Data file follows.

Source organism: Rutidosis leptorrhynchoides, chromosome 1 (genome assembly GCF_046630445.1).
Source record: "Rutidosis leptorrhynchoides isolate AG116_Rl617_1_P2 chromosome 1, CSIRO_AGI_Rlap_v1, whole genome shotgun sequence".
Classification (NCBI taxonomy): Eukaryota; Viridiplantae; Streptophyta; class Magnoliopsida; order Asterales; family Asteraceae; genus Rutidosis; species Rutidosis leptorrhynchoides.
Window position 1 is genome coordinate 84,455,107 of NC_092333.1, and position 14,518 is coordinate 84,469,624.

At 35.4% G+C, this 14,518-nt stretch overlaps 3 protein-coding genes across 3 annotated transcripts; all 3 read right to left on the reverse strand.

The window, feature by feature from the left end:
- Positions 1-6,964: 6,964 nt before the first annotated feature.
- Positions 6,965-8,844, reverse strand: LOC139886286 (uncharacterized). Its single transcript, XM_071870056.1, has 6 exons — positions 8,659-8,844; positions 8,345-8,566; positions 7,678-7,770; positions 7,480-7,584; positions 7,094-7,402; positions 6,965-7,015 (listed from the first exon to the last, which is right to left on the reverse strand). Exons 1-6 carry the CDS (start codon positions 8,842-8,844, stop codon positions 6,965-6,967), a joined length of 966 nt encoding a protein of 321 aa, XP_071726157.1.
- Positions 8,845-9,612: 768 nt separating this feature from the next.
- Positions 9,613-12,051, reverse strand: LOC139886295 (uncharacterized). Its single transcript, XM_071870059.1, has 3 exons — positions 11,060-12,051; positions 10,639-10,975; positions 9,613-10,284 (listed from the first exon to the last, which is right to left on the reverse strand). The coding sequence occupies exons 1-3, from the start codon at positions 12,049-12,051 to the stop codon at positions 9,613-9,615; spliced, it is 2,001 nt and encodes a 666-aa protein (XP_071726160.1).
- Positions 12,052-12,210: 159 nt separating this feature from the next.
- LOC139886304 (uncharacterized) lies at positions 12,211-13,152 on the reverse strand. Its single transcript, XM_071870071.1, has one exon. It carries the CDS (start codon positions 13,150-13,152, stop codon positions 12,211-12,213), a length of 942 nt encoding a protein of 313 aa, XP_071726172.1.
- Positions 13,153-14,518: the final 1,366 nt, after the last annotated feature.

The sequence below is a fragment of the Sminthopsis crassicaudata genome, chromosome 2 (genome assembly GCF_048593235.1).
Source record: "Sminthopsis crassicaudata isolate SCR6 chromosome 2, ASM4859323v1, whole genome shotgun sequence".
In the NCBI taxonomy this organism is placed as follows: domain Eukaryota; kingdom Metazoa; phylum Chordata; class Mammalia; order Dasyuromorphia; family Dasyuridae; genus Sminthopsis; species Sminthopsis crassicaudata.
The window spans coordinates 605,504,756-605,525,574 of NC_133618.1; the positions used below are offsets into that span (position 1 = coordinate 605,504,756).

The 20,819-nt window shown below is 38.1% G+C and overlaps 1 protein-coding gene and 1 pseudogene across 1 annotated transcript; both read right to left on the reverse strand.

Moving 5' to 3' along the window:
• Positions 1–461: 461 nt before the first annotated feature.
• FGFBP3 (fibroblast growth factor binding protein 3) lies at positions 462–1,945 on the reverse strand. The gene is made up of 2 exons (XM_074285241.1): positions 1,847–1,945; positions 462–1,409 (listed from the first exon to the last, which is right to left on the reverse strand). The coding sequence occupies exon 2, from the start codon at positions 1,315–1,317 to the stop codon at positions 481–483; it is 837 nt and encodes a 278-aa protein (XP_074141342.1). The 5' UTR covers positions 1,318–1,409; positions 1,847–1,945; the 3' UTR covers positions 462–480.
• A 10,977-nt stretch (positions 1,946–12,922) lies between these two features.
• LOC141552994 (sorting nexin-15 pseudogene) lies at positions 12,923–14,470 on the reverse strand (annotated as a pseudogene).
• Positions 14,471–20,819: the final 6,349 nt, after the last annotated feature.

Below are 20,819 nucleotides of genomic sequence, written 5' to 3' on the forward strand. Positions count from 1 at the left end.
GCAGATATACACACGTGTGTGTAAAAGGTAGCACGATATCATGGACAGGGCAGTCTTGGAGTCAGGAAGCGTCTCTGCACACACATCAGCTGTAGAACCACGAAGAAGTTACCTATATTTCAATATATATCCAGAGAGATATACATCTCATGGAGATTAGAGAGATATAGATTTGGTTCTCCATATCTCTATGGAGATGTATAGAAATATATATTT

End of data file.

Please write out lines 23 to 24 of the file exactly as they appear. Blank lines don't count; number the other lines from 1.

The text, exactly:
• LOC141552994 (sorting nexin-15 pseudogene) lies at positions 12,923–14,470 on the reverse strand (annotated as a pseudogene).
• Positions 14,471–20,819: the final 6,349 nt, after the last annotated feature.